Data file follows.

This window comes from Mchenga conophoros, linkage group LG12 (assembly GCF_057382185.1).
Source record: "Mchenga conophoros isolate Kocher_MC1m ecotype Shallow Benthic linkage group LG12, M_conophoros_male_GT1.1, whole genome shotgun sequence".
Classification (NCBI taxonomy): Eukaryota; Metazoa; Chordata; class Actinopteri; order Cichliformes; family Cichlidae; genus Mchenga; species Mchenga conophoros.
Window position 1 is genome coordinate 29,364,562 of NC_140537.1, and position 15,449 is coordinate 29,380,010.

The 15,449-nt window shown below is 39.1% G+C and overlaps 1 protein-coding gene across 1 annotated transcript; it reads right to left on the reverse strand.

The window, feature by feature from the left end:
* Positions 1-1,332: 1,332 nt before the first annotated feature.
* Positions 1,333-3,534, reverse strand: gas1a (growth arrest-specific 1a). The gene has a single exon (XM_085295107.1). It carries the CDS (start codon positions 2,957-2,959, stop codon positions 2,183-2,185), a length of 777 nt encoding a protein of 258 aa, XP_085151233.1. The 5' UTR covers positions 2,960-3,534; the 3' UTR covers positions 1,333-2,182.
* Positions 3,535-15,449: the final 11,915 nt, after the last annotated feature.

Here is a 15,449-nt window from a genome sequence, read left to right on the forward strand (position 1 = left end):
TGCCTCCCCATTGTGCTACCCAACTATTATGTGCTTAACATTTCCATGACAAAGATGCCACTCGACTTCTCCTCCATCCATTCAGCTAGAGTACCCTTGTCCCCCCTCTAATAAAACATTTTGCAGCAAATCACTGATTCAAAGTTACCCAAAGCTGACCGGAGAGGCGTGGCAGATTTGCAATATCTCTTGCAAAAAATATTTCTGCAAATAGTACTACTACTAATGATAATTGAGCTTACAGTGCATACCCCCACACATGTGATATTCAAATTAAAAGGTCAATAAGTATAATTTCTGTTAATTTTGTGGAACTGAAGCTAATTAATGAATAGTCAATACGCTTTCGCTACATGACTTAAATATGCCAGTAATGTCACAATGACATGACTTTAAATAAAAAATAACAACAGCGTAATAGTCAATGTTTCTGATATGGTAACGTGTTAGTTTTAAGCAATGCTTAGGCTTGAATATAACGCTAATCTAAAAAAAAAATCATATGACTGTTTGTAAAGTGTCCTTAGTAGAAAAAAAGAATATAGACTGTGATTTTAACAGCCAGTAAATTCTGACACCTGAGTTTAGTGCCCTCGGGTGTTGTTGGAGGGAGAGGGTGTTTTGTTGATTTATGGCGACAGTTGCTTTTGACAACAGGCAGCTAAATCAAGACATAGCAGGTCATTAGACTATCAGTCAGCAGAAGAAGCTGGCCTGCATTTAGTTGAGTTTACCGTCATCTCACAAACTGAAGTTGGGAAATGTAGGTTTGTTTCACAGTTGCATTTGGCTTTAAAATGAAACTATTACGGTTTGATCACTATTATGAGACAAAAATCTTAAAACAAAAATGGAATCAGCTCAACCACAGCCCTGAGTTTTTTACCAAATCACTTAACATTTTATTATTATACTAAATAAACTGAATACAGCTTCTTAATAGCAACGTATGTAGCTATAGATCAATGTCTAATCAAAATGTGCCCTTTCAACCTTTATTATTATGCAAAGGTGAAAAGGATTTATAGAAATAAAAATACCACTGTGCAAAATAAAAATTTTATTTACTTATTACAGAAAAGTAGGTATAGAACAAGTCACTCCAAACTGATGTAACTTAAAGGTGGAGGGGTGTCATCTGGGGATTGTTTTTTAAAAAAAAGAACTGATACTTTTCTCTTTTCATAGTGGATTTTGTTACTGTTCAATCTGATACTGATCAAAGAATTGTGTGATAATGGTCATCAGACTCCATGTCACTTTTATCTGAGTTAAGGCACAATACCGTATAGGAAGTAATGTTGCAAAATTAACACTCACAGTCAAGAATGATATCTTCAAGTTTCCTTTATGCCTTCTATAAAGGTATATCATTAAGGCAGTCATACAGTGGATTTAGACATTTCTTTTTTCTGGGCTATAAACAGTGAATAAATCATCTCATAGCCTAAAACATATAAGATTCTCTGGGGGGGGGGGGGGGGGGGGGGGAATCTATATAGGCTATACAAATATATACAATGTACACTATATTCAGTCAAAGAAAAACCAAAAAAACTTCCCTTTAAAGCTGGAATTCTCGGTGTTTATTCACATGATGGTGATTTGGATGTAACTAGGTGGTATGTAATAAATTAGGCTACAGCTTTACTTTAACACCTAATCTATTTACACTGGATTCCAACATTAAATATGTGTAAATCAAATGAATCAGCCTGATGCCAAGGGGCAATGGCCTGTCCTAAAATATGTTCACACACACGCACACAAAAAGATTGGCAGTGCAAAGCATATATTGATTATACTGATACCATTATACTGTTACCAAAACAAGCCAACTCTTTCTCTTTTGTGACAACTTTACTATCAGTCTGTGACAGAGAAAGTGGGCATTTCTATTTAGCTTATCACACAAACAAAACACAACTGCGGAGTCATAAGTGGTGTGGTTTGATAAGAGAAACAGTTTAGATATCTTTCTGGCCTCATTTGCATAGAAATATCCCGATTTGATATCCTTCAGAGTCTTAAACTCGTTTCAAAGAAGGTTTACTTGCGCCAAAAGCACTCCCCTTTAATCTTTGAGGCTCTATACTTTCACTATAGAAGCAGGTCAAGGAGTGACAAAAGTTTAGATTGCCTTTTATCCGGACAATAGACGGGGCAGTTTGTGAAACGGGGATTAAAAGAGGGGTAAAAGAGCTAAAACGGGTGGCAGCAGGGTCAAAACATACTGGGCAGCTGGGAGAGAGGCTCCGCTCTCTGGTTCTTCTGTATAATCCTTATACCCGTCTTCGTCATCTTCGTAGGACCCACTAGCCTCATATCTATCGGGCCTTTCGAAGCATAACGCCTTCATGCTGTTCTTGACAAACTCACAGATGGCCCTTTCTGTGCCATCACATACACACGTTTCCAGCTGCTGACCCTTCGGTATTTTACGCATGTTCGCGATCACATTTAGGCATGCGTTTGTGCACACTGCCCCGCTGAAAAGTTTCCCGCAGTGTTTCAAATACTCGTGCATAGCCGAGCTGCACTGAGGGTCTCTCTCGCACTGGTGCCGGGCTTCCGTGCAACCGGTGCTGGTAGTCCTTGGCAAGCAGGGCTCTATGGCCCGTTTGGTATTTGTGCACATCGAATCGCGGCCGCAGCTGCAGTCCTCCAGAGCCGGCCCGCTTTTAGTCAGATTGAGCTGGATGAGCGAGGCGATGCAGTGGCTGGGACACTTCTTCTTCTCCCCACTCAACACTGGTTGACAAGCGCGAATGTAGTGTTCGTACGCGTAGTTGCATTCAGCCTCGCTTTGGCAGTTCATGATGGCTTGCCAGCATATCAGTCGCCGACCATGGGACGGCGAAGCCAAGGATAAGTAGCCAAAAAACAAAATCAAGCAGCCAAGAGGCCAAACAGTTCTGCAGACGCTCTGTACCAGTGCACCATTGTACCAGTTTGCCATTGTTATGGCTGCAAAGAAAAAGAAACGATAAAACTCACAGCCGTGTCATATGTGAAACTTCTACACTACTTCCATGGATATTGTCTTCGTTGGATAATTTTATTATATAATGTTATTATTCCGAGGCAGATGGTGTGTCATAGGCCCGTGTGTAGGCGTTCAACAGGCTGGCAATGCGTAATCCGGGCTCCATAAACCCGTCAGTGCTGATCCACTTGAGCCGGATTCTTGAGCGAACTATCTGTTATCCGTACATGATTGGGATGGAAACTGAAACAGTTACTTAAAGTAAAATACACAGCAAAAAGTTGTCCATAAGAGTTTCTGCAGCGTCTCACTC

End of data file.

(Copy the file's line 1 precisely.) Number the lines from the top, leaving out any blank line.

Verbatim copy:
This window comes from Mchenga conophoros, linkage group LG12 (assembly GCF_057382185.1).